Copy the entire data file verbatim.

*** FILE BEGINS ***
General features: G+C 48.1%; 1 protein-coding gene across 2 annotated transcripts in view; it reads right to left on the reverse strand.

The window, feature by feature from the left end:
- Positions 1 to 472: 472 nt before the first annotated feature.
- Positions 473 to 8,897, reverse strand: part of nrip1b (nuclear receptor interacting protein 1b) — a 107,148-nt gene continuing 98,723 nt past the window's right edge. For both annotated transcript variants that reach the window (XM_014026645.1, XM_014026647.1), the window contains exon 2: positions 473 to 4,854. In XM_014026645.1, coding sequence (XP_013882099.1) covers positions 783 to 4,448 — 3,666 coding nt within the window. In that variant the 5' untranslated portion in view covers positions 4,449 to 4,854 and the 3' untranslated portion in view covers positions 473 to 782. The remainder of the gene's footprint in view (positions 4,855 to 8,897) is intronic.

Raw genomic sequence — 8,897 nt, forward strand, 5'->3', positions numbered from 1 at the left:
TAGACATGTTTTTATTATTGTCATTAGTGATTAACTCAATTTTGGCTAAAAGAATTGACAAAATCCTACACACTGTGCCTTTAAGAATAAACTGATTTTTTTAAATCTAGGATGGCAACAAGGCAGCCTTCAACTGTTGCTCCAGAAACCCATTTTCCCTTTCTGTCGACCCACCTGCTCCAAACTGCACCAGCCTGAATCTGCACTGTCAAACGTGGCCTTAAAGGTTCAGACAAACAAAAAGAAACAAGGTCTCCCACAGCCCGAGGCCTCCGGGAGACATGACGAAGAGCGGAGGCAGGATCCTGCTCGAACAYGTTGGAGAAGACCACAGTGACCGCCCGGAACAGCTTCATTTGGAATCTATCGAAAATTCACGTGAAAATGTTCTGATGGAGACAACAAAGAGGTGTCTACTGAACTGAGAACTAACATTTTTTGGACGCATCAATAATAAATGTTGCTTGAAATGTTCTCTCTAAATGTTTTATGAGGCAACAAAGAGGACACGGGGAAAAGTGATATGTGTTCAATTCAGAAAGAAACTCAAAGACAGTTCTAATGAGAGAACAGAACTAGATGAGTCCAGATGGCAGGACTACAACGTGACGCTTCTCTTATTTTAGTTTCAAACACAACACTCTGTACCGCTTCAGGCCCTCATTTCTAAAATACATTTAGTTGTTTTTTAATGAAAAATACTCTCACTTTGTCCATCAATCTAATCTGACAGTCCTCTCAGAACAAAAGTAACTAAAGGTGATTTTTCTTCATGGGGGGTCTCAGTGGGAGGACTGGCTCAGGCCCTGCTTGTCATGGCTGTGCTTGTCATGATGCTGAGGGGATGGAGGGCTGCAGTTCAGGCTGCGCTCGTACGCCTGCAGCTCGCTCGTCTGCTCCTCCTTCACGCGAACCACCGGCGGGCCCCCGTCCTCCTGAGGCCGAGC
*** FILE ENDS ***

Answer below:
General features: G+C 48.1%; 1 protein-coding gene across 2 annotated transcripts in view; it reads right to left on the reverse strand.

The window, feature by feature from the left end:
- Positions 1 to 472: 472 nt before the first annotated feature.
- Positions 473 to 8,897, reverse strand: part of nrip1b (nuclear receptor interacting protein 1b) — a 107,148-nt gene continuing 98,723 nt past the window's right edge. For both annotated transcript variants that reach the window (XM_014026645.1, XM_014026647.1), the window contains exon 2: positions 473 to 4,854. In XM_014026645.1, coding sequence (XP_013882099.1) covers positions 783 to 4,448 — 3,666 coding nt within the window. In that variant the 5' untranslated portion in view covers positions 4,449 to 4,854 and the 3' untranslated portion in view covers positions 473 to 782. The remainder of the gene's footprint in view (positions 4,855 to 8,897) is intronic.

Raw genomic sequence — 8,897 nt, forward strand, 5'->3', positions numbered from 1 at the left:
TAGACATGTTTTTATTATTGTCATTAGTGATTAACTCAATTTTGGCTAAAAGAATTGACAAAATCCTACACACTGTGCCTTTAAGAATAAACTGATTTTTTTAAATCTAGGATGGCAACAAGGCAGCCTTCAACTGTTGCTCCAGAAACCCATTTTCCCTTTCTGTCGACCCACCTGCTCCAAACTGCACCAGCCTGAATCTGCACTGTCAAACGTGGCCTTAAAGGTTCAGACAAACAAAAAGAAACAAGGTCTCCCACAGCCCGAGGCCTCCGGGAGACATGACGAAGAGCGGAGGCAGGATCCTGCTCGAACAYGTTGGAGAAGACCACAGTGACCGCCCGGAACAGCTTCATTTGGAATCTATCGAAAATTCACGTGAAAATGTTCTGATGGAGACAACAAAGAGGTGTCTACTGAACTGAGAACTAACATTTTTTGGACGCATCAATAATAAATGTTGCTTGAAATGTTCTCTCTAAATGTTTTATGAGGCAACAAAGAGGACACGGGGAAAAGTGATATGTGTTCAATTCAGAAAGAAACTCAAAGACAGTTCTAATGAGAGAACAGAACTAGATGAGTCCAGATGGCAGGACTACAACGTGACGCTTCTCTTATTTTAGTTTCAAACACAACACTCTGTACCGCTTCAGGCCCTCATTTCTAAAATACATTTAGTTGTTTTTTAATGAAAAATACTCTCACTTTGTCCATCAATCTAATCTGACAGTCCTCTCAGAACAAAAGTAACTAAAGGTGATTTTTCTTCATGGGGGGTCTCAGTGGGAGGACTGGCTCAGGCCCTGCTTGTCATGGCTGTGCTTGTCATGATGCTGAGGGGATGGAGGGCTGCAGTTCAGGCTGCGCTCGTACGCCTGCAGCTCGCTCGTCTGCTCCTCCTTCACGCGAACCACCGGCGGGCCCCCGTCCTCCTGAGGCCGAGC